BlackRock, State Street Exploring Takeover Of Credit Suisse Asset Management Arm
Earlier, several financial media outlets reported that Credit Suisse was considering dramatically shrinking or selling off its prime brokerage unit, the hedge-fund-focused business that just lost $4.7 billion for the bank, obliterating 18 months of the bank’s average net profits.
But in the last few hours, the focus has shifted to the bank’s asset management unit, amid reports that several American firms might be interested in making a bid, even as the bank has yet to release the final tally of expected losses from the Greensill debacle.
With Credit Suisse stock trading at its lowest level in months after a 25% drop, some apparently see an opportunity for a deal. According to Reuters, a SPAC has partnered with BlackRock to hash out the possibility of making a bid to spin out Credit Suisse’s asset management business, where the busted Greensill-stocked trade finance funds were based.
And they’re not the only bidders. BlackRock rival State Street is also reportedly weighing a bid.
BlackRock and Jean-Pierre Mustier’s blank-check firm are among investors expressing interest in Credit Suisse’s asset management arm, three sources told Reuters, as the Swiss lender explores options for the unit after a run of costly scandals.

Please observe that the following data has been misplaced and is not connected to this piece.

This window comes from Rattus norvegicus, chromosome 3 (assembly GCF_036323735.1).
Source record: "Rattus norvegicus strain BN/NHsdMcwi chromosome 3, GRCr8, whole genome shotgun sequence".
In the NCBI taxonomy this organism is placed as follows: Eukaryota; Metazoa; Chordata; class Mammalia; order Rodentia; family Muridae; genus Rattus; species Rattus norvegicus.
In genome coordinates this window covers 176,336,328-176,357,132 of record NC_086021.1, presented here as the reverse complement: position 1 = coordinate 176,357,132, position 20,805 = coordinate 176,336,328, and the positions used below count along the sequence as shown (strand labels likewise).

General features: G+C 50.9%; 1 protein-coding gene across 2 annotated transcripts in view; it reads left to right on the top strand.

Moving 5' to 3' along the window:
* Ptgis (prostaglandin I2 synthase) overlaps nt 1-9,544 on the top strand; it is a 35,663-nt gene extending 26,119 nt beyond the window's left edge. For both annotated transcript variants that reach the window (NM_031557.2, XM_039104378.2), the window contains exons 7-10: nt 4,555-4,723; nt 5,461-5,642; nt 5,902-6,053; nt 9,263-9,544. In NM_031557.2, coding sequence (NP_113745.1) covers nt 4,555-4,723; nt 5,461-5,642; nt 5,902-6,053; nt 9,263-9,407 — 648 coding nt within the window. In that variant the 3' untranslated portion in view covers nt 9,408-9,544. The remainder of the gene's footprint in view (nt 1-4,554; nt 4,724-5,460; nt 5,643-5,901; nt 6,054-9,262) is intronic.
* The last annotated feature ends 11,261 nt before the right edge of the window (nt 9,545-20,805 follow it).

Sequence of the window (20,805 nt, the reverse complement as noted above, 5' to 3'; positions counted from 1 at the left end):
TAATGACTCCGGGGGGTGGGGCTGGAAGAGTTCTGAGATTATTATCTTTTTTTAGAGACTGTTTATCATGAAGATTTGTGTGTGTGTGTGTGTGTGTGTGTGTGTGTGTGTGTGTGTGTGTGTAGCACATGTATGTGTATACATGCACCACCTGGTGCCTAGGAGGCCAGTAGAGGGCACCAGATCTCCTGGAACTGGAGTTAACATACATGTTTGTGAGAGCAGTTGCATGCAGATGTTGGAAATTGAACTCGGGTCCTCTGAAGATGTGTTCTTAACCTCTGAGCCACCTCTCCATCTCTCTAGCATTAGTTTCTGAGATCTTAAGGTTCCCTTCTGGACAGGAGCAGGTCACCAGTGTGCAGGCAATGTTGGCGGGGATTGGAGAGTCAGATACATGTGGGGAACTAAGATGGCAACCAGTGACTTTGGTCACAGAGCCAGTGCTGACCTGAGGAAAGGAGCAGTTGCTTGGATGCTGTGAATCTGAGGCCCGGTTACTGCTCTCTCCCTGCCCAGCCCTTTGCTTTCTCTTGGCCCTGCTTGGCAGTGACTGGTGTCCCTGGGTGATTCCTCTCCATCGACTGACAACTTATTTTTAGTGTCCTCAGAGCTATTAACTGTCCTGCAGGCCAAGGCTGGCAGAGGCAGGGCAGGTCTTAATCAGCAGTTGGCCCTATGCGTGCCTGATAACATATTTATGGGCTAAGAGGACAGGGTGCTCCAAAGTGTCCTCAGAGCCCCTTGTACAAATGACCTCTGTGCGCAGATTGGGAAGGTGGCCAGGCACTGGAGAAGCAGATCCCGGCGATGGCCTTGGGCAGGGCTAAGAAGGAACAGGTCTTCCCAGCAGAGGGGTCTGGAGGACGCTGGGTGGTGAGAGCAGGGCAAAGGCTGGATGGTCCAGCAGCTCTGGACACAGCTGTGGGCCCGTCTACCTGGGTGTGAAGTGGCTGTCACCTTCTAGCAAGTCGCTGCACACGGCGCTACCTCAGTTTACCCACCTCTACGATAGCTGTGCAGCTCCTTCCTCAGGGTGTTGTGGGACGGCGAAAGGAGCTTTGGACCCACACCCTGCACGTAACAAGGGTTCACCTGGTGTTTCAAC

U.S. investment firm State Street Corp is also eyeing a rival bid for all or part of the Swiss bank’s fund management business, while European asset managers including Germany’s DWS are waiting in the wings, the sources said, speaking on condition of anonymity.
Former UniCredit boss Mustier’s blank-check firm Pegasus Europe, which focuses on financial services investments, is due to list in Amsterdam between the end of April and early May, two sources said.
A spokeswoman for Credit Suisse said the bank had no plans to sell all or any parts of its asset management business. BlackRock, State Street, DWS and Pegasus Europe all declined to comment.
The sources said Credit Suisse is in the early stages of a strategic review of its asset management arm and has yet to entertain in-depth discussions with interested parties.
The bank will need to wait for former Lloyds boss Antonio Horta-Osorio to take over as chairman in May before any decision on whether to sell or spin off the unit can be taken, the sources said, cautioning no deal was certain. Credit Suisse in March announced an overhaul of the asset management unit amid the fallout from the Greensill debacle, bringing in former UBS executive Ulrich Koerner to lead the unit and separating it from international wealth management.
As Bloomberg reported in a piece published Friday, Horta-Osorio has a few possible strategies that he can embrace as he leads the turnaround of the bank. They include: a housecleaning that shrinks the Credit Suisse balance sheet and reduces capital allocated to the investment bank, selling parts of the business to deepen its focus on wealth management and rebuild capital (though that would probably be better served by selling the prime brokerage business, not the asset management arm), acquiescing to an acquirer (Barclays? Deutsche Bank?). Or simply merging with UBS.
Fri, 04/09/2021 – 15:20